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An Interpretative Phenomenological Analysis of the Barriers to the Use of Humour in the Teaching of Childhood Studies

Edward Noon, Sheffield Hallam University, UK


Humour in education

Humour is considered to be a valuable pedagogic tool across much of the education sector; yet this has not always been the case. Historically, the dynamic between pedagogue and student was a solemn one (Bryant, Comisky, & Zillman, 1979); as recently as the 1990s, the use of humour throughout education was “elusive at best, and flat out dissuaded by administrators at worst” (Lovorn, 2008, p. 6). However, following the educational paradigm shift of the late 20th century – from a practical focus on teacher-centred instruction to a constructivist, collaborative learner-centred praxis, educators have deviated from traditional means of schooling to explore alternative ways of teaching (Krause, 2014). Indeed, Check (1997) noted that we are now “in an era when a stern, somber attitude in teaching should be passe and a new era of cheerfulness, respect, and a joyful learning presentation be ushered in” (p. 165).

Humour has become a desideratum in educators, and is often cited as an essential characteristic of a ‘good teacher’ (Horng, Hong, ChanLin, Chang, & Chu, 2005). These assertions are not unfounded; whilst the portrayal of humour has been likened to “walking a tightrope” (Poirer & Wilhelm, 2014, p. 27), the literature suggests that when used appropriately, constructively, and in moderation, pedagogical humour boasts a plethora of cognitive, physiological, psychological and social benefits. These include, but are not limited to, facilitating the comprehension and retention of learnt material (Powell & Andresen, 1985); aiding the establishment and maintenance of positive relationships (Weaver & Cotrell, 1987); assisting in the deliverance of sensitive content (Johnson 1990); and enhancing student engagement (Deviney, Crawford & Elder, 2013).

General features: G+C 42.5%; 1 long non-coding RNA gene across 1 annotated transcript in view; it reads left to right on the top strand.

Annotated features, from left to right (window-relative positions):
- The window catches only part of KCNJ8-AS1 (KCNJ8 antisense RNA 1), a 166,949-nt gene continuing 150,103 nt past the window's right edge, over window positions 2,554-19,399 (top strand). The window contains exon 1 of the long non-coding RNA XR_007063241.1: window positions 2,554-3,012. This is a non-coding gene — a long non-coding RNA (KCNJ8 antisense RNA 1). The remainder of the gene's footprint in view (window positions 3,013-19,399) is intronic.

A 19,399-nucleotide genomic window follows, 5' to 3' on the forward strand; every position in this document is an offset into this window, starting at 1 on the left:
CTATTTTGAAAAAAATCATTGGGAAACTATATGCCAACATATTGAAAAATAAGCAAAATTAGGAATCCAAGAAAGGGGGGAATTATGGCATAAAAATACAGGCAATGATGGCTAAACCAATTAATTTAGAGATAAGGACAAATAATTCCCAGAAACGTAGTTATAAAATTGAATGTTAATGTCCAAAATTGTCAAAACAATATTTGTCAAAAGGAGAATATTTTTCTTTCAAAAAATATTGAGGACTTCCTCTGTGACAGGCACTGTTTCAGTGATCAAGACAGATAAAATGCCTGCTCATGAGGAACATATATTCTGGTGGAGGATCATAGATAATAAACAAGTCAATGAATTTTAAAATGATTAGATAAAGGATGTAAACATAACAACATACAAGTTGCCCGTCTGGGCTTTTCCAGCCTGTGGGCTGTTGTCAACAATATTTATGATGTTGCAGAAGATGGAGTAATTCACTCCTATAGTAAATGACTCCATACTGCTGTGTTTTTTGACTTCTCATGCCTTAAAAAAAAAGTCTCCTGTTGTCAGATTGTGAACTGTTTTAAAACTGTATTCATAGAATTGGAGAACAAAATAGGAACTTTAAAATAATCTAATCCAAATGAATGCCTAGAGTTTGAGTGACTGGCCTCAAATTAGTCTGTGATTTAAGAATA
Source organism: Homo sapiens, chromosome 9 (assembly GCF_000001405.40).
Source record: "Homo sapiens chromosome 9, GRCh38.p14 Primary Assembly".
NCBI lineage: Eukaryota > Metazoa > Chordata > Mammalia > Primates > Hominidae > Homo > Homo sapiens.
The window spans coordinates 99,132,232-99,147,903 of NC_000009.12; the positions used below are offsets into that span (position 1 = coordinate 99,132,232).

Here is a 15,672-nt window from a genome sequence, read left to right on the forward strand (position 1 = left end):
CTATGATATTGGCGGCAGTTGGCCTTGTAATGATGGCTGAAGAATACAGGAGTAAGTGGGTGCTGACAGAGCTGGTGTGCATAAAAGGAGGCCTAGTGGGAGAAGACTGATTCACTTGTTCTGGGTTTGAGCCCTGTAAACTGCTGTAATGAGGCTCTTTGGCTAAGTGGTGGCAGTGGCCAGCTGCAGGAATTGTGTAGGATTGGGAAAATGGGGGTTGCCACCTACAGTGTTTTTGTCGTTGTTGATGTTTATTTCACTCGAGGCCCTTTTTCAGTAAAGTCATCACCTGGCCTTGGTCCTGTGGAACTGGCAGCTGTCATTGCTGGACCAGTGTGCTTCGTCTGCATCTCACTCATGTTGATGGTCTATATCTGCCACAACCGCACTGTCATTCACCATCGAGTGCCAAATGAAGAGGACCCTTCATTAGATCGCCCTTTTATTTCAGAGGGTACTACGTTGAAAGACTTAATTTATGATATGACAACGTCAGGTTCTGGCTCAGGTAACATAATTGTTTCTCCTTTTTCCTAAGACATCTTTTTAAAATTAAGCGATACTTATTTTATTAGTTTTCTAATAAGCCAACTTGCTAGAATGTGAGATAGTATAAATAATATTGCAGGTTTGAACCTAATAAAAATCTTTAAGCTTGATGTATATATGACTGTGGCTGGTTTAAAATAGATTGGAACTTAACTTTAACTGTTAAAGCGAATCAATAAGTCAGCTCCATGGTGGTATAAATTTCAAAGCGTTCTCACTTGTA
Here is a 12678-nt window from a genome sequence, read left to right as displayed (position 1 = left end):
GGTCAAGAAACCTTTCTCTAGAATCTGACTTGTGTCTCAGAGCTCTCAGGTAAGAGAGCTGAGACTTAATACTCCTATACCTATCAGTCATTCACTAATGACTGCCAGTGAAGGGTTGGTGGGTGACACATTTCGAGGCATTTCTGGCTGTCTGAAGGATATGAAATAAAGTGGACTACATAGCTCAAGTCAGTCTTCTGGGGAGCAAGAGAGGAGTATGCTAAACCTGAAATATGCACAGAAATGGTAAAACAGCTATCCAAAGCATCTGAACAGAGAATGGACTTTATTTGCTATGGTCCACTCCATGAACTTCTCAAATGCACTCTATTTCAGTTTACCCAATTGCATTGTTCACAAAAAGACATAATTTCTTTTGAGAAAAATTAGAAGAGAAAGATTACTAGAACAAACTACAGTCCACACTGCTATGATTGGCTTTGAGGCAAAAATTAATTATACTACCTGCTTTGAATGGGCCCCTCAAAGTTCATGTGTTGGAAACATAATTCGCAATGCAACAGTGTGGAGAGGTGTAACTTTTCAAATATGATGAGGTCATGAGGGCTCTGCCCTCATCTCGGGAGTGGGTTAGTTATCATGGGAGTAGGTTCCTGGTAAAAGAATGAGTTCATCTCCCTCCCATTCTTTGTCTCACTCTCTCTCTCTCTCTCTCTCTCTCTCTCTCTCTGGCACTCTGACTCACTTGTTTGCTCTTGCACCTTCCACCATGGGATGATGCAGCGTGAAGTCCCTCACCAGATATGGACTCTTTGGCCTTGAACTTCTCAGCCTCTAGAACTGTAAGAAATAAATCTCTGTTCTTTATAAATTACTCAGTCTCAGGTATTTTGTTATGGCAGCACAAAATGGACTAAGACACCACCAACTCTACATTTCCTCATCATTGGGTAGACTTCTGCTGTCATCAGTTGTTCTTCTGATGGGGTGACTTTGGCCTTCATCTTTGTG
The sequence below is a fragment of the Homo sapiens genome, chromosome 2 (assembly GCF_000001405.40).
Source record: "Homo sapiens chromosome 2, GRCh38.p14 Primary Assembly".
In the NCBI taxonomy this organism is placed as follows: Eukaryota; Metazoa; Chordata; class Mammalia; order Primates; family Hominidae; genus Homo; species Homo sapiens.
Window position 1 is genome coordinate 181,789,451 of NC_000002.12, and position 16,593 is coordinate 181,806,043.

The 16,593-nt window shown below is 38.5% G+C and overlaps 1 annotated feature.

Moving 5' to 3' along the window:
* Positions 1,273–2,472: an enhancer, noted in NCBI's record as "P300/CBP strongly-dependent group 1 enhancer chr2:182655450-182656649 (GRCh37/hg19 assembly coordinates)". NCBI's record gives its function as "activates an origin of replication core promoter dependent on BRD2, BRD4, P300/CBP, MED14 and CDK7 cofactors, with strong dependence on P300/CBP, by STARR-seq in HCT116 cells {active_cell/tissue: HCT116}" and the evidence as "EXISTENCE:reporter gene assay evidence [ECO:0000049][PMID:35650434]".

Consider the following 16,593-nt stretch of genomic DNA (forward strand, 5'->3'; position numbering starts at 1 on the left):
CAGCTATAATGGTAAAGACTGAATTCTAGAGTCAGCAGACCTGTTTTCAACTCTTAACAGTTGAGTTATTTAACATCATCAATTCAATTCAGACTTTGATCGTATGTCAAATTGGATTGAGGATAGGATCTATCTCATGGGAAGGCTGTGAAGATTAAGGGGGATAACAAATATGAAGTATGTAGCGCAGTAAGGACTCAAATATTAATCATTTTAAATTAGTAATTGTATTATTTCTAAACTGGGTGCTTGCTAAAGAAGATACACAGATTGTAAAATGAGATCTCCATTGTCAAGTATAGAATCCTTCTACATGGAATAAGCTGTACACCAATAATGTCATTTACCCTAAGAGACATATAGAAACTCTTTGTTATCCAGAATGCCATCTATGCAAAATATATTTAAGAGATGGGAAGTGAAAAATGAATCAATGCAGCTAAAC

Humour in higher education

The notion of academics employing humour through their practice is not revolutionary; Cashin (1985) claimed there was a near consensus throughout academia that a degree of humour enhances the learning experience. Yet, whilst scholars are increasingly advocating the use of pedagogical humour, it remains a tool used sparingly. Indeed, Morrison (2008) posited that there is a frequent ‘humour paradox’ in educational establishments, wherein educators are open about their appreciation of pedagogical humour, but are often reluctant to, or even uncomfortable in, portraying it through their practice.

There is a dearth of literature regarding the reasons behind the limited use of humour in higher education. Morreall (1989) asserted that the ‘non-serious’ nature of humour may lead its presence in academia to be considered unethical, irrational and irresponsible, whilst Deiter (2000, p. 20) argued that many educators across the tertiary sector judge the use of humour as “frivolous, undignified and demeaning to the profession”. The very essence of humour is antithetical to the traditionally pensive characterisation of teaching and research throughout higher education; Strong (1983) posited that neither in style nor content does humour fit the disciplinary norm, adding that its problematic reception may be traced to its academic oddity. As such, it comes as no surprise that “academic institutions generally do not enjoy reputations as breeding grounds for humour” (Black & Forro, 1999, p. 166).